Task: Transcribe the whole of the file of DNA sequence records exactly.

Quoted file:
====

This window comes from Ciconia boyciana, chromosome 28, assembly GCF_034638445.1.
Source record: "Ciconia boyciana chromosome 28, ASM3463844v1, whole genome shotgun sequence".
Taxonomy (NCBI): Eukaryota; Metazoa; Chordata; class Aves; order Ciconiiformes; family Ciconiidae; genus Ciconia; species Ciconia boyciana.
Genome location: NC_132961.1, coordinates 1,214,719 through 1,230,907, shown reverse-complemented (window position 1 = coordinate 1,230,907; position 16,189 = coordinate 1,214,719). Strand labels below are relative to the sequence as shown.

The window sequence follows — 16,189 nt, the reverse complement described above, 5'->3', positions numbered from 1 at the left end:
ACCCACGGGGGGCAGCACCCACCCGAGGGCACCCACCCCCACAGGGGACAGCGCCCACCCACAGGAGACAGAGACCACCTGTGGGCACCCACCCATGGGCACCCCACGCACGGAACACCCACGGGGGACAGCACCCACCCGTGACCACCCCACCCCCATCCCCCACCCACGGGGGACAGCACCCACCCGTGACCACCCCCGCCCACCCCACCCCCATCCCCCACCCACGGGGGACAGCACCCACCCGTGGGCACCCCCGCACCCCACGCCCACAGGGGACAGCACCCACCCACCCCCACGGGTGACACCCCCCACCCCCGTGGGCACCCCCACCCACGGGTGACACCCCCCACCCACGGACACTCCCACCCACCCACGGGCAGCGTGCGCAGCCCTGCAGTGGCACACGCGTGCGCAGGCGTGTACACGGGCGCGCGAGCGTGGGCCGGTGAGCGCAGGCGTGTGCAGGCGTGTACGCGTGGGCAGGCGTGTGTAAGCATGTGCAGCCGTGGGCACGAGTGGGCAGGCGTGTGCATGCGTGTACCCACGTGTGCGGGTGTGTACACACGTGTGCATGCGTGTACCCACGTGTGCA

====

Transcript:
This window comes from Ciconia boyciana, chromosome 28, assembly GCF_034638445.1.
Source record: "Ciconia boyciana chromosome 28, ASM3463844v1, whole genome shotgun sequence".
Taxonomy (NCBI): Eukaryota; Metazoa; Chordata; class Aves; order Ciconiiformes; family Ciconiidae; genus Ciconia; species Ciconia boyciana.
Genome location: NC_132961.1, coordinates 1,214,719 through 1,230,907, shown reverse-complemented (window position 1 = coordinate 1,230,907; position 16,189 = coordinate 1,214,719). Strand labels below are relative to the sequence as shown.

The window sequence follows — 16,189 nt, the reverse complement described above, 5'->3', positions numbered from 1 at the left end:
ACCCACGGGGGGCAGCACCCACCCGAGGGCACCCACCCCCACAGGGGACAGCGCCCACCCACAGGAGACAGAGACCACCTGTGGGCACCCACCCATGGGCACCCCACGCACGGAACACCCACGGGGGACAGCACCCACCCGTGACCACCCCACCCCCATCCCCCACCCACGGGGGACAGCACCCACCCGTGACCACCCCCGCCCACCCCACCCCCATCCCCCACCCACGGGGGACAGCACCCACCCGTGGGCACCCCCGCACCCCACGCCCACAGGGGACAGCACCCACCCACCCCCACGGGTGACACCCCCCACCCCCGTGGGCACCCCCACCCACGGGTGACACCCCCCACCCACGGACACTCCCACCCACCCACGGGCAGCGTGCGCAGCCCTGCAGTGGCACACGCGTGCGCAGGCGTGTACACGGGCGCGCGAGCGTGGGCCGGTGAGCGCAGGCGTGTGCAGGCGTGTACGCGTGGGCAGGCGTGTGTAAGCATGTGCAGCCGTGGGCACGAGTGGGCAGGCGTGTGCATGCGTGTACCCACGTGTGCGGGTGTGTACACACGTGTGCATGCGTGTACCCACGTGTGCA